Saliva and bite marks.—The interior and exterior areas of a bite mark should be swabbed with separate sterile swabs slightly moistened with distilled water and both swabs should be labelled accordingly. A clean sterile swab must be use to absorb wet saliva or mucous. The swabs must be dried in air before packaging them in separate envelopes followed by proper labelling.

Hair and fibres.—Three methods for collection of these trace evidence may be used:

(i) Visual collection.—In case hair and fibres are seen with naked eye on a surface, with the help of clean forceps and trace paper, the sample may be collected on to a clean piece of paper that must be folded and packaged in a paper envelope.

(ii) Tape lifting.—Trace tapes may be used to the location of probable area for collection of trace hair and fibres. The tapes carrying samples must be packaged in separate envelopes.

(iii) Vacuuming.—The area where the targeted samples are located must be vacuumed and evidence will be collected from filtered trap attached to the vacuum. These samples must be packaged in a clean trace paper. Vacuuming is the least desirable collection method because there is a risk of cross-contamination, if the equipment is not properly cleaned between each use.

Cigarette butts.—The butts must be handled after wearing gloves and never with bare fingers. The cigarette butts must be air dried before packaging. Cigarette ashes have no evidentiary DNA, but it may provide other forensic inputs like narcotics.

Underneath fingernail.—A damp and small thin tip swab must be used which may reach under the fingernails.

Sexual assault on bed or car.—In case, sexual assault happened on a bed or car, top surface of bed linen or seat fabric should be collected, especially the portion holding any stain, fibres and hair. An alternate light source may be used to locate hidden stains on bed linens or clothes invisible to naked eye. If wet stains are visible, a permanent marker must be used to discretely mark the location of wet stain and duly photographed. In case towel or tissue is used by the suspect and/or victim to clean up after the assault, it must be collected for getting trace evidence.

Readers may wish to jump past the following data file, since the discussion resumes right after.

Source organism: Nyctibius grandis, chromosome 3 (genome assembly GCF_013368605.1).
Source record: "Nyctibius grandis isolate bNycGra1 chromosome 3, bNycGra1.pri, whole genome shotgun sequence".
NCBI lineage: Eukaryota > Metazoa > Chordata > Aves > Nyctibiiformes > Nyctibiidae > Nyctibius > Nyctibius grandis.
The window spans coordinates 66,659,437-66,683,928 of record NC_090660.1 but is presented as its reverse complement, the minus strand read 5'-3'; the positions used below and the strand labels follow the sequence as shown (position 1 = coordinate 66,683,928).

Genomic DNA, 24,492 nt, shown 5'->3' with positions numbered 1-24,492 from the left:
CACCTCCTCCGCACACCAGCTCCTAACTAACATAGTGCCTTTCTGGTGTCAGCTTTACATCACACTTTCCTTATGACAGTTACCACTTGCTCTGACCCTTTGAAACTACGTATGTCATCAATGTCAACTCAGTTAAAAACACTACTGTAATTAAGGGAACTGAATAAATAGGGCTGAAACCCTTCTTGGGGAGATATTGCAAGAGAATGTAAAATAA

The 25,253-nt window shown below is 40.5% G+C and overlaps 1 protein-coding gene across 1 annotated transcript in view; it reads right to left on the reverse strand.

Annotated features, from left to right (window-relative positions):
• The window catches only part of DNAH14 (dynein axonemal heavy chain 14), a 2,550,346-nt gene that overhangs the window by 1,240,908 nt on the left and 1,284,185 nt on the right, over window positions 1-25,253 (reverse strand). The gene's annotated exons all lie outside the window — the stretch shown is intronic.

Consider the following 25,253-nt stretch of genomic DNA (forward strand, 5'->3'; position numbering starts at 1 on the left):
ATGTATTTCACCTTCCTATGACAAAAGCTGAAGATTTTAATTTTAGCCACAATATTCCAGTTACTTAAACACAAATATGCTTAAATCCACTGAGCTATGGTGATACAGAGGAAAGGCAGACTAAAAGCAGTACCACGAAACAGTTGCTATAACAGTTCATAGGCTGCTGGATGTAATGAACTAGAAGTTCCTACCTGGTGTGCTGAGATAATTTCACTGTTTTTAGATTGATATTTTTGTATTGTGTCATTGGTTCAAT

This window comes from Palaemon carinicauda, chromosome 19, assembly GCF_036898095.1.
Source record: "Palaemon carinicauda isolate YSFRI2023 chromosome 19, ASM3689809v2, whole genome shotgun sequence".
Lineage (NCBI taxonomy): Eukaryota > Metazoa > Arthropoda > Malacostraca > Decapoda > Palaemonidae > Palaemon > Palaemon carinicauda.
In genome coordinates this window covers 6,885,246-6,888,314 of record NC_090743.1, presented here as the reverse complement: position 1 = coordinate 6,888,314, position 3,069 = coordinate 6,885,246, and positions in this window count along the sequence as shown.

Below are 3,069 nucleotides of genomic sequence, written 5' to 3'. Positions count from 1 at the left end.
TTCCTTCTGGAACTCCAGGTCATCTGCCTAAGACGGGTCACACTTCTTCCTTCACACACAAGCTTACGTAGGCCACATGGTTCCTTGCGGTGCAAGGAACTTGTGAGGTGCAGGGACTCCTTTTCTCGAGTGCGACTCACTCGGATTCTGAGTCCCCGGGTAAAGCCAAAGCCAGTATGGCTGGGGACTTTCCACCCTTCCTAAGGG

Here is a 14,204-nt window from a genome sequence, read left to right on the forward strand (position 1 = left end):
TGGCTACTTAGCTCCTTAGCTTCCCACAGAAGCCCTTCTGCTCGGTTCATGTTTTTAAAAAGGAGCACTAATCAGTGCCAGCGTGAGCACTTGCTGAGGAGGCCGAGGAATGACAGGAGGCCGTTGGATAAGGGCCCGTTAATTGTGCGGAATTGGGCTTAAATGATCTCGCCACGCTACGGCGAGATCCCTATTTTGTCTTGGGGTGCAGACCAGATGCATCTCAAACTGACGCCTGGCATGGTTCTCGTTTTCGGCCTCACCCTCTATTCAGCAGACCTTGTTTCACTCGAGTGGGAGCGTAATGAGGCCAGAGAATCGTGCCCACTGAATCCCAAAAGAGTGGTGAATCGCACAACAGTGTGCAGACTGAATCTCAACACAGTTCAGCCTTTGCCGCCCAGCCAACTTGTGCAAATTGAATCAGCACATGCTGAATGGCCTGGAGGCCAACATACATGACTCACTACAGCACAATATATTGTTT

Controlled sample.—Biological samples like buccal swab, hair or blood is collected from the victim, accused/suspects and other related persons (acquainted with crime scene) for the purpose of inclusion or exclusion. In case of blood transfusion or bone marrow transplantation done to the subject, collecting blood for controlled sample is not preferable. In case of hair, at least seven hair with roots intact should be pulled out.[31] In case of oral-genital contact or deep kissing by perpetrator, collecting buccal swab of the victim must be avoided for known sample since it may be contaminated by perpetrator’s DNA. In such circumstances, root intact hair or buccal swab are preferred.